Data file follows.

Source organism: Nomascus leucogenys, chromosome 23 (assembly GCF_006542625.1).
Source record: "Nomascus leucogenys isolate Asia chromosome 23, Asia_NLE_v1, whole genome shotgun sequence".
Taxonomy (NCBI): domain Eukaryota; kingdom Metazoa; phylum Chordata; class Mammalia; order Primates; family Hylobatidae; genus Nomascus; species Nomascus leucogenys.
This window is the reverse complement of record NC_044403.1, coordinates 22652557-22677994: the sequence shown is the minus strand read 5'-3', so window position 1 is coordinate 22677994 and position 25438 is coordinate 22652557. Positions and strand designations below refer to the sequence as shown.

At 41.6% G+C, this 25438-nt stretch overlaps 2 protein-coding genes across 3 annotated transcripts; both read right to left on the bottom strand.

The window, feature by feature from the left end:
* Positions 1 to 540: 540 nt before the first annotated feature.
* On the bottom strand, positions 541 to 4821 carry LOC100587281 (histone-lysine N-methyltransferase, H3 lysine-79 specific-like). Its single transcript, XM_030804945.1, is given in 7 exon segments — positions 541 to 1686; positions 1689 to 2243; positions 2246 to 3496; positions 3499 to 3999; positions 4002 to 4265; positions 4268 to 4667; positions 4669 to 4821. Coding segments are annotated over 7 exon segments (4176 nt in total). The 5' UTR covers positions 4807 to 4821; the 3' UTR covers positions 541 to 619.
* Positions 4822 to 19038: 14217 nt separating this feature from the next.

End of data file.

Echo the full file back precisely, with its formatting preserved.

Source organism: Nomascus leucogenys, chromosome 23 (assembly GCF_006542625.1).
Source record: "Nomascus leucogenys isolate Asia chromosome 23, Asia_NLE_v1, whole genome shotgun sequence".
Taxonomy (NCBI): domain Eukaryota; kingdom Metazoa; phylum Chordata; class Mammalia; order Primates; family Hylobatidae; genus Nomascus; species Nomascus leucogenys.
This window is the reverse complement of record NC_044403.1, coordinates 22652557-22677994: the sequence shown is the minus strand read 5'-3', so window position 1 is coordinate 22677994 and position 25438 is coordinate 22652557. Positions and strand designations below refer to the sequence as shown.

At 41.6% G+C, this 25438-nt stretch overlaps 2 protein-coding genes across 3 annotated transcripts; both read right to left on the bottom strand.

The window, feature by feature from the left end:
* Positions 1 to 540: 540 nt before the first annotated feature.
* On the bottom strand, positions 541 to 4821 carry LOC100587281 (histone-lysine N-methyltransferase, H3 lysine-79 specific-like). Its single transcript, XM_030804945.1, is given in 7 exon segments — positions 541 to 1686; positions 1689 to 2243; positions 2246 to 3496; positions 3499 to 3999; positions 4002 to 4265; positions 4268 to 4667; positions 4669 to 4821. Coding segments are annotated over 7 exon segments (4176 nt in total). The 5' UTR covers positions 4807 to 4821; the 3' UTR covers positions 541 to 619.
* Positions 4822 to 19038: 14217 nt separating this feature from the next.